[extropy-chat] Water Marks the Asthenosphere

Technotranscendence neptune at superlink.net
Fri Jan 26 12:43:14 UTC 2007

On Friday, January 26, 2007 4:57 AM Eugen Leitl eugen at leitl.org wrote:
>> Reading this, I'm wondering if a lot of water on
>> other words might be integrated into the mantle
>> or other strata... Perhaps Mars has lots of
> There seems to be lots of ice under the surface,
> with even occasional surface melts.

Yes.  I was wondering about the absolute amounts...  On another list, I
wrote:  "Of course, this doesn't mean that, e.g., you might be able to
easily use or release this water.  My first thought was, of course,
imagine flushing it out [on a body like Mars].  But my quick follow-up
was: how and what would that do to the mantle?"

>> water, but it's all part of a mineral matrix deep
>> below the surface.  What about Luna?
> Most of it was baked out during formation,

Yes, that might be so, but what if it's not?  Is there enough data on
the lunar interior to know?  If large amounts of water can be
incorporated into Earth's mantle and not baked out, might not something
similar be true about Luna?  Of course, it could be that the water in
Earth's mantle can't be baked out because the only place it has to go -- 
up -- has been saturated with water -- and also because there are
processes to add water to the mantle (so that if there's a loss, there's
some balance that maintains a stable equilibrium or the loss is so low
that huge amounts still remain).

> but it might have recaptured enough volatiles in
> the polar cryotraps from impacts, which are now
> most  likely tightly bound by alumosilicates (rather
> like concrete).

I've read about something like this a few years ago in _American
Scientist_.  However, it remains speculative and the process mentioned
could happen anywhere on the Moon -- not just in the polar regions.  If
the mixing were sufficient to put water lower enough or the mineral
binding tight enough (olivine would capture lots of water, wouldn't it)
so that the temperatures it's likely to experience later on wouldn't be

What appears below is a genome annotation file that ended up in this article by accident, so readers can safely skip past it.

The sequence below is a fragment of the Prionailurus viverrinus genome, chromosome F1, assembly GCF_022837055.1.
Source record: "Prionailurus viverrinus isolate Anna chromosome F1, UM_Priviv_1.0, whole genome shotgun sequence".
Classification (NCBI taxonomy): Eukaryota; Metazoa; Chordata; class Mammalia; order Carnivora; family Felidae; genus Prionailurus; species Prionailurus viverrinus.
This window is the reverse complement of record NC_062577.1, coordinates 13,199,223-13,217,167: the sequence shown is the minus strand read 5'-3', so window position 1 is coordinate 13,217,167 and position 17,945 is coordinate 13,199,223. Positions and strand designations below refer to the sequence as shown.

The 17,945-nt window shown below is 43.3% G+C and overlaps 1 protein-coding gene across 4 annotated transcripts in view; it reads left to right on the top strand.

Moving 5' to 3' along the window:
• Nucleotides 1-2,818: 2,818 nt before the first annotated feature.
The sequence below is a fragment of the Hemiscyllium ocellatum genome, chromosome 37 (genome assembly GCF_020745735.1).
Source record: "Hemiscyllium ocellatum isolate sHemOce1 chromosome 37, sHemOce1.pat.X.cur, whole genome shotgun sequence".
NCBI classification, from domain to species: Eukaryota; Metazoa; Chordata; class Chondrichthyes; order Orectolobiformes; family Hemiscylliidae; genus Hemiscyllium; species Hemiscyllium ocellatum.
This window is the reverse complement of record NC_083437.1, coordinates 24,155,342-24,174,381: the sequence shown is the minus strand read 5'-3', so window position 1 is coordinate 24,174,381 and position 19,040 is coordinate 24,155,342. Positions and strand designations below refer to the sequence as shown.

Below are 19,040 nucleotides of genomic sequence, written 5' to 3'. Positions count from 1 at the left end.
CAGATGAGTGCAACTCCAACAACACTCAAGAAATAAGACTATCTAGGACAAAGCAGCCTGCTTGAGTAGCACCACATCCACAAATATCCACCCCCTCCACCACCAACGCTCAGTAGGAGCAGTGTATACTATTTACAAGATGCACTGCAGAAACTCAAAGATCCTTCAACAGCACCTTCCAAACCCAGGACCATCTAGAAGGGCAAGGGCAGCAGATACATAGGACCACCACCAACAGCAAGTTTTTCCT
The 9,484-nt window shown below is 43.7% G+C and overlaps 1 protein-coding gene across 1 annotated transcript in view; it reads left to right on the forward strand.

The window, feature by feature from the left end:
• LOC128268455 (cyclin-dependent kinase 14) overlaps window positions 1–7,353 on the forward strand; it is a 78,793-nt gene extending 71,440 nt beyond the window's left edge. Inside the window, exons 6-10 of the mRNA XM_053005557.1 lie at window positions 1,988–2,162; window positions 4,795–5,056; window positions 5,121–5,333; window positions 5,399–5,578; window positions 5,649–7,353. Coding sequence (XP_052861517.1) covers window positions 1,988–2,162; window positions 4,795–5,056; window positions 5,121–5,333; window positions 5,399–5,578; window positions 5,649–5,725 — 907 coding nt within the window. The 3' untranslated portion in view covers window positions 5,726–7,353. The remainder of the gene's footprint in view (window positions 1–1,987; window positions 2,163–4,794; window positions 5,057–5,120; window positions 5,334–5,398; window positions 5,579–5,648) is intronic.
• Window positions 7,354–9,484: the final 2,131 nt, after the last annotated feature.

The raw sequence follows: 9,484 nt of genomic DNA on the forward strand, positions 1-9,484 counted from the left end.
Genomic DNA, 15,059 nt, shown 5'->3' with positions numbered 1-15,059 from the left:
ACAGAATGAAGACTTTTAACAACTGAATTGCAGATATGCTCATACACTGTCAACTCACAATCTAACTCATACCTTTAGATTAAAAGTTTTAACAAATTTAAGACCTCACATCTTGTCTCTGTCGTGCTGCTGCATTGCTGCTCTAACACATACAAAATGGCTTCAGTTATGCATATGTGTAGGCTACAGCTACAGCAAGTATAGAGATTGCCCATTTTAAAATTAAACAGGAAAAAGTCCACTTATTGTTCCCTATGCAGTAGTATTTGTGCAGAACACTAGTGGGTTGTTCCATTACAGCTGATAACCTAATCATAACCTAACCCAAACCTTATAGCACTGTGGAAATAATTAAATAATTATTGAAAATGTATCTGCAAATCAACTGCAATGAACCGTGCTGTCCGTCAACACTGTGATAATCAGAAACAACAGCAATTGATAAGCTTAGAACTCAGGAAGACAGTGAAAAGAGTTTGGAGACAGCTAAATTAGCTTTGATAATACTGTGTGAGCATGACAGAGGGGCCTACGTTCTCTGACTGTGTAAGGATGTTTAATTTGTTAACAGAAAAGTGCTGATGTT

able to get it out, it might be there in lots of places -- not just the
poles.  I think the article set some limits on the degree to which this
would happen and set a depth of about a meter or so for such mixes.
This would be easy to test.

> Baking this out by putting the material in the focus
> of a large elliptic mirror (made from aluminized mylar)
> and recapturing it is rather trivial. Provided, your
> protons are really there, of course.

Since you mention protons, wasn't there also talking about recovering
solar wind hydrogen, though the amounts would be very small, from lunar

> It is also arguable why one would need volatiles on
> the Moon, unless one considers pressurizing a lava
> tube or excavating an artificial cavity to build a habitat
> for primates. This only makes sense at a very late state
> of the game, which primary stages are driven by
> remotely operated and autonomous automata.

Colonization or for industrial and other processes that need water.

> By the time you're done, people might look sufficiently
> different (or be succeeded by their automata) so that
> heavy life support based on volatiles could look quaint,
> or completely obsolete.

This is possible, though I would prefer to hedge my bets.  Some here
argued against sending a probe to Pluto because, by 2015, better, faster
craft would beat it there.  Well, 2015 hasn't arrived yet, but what if
2015 looks a lot like 2007 -- save for higher storage hard drives, a few
more genomes being mapped, and nanotube TVs?



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